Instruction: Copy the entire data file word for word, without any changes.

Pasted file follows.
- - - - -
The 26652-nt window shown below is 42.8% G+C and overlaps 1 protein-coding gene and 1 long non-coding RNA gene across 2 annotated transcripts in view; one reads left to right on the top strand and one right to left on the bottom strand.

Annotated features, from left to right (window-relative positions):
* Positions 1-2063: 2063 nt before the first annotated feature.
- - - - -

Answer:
The 26652-nt window shown below is 42.8% G+C and overlaps 1 protein-coding gene and 1 long non-coding RNA gene across 2 annotated transcripts in view; one reads left to right on the top strand and one right to left on the bottom strand.

Annotated features, from left to right (window-relative positions):
* Positions 1-2063: 2063 nt before the first annotated feature.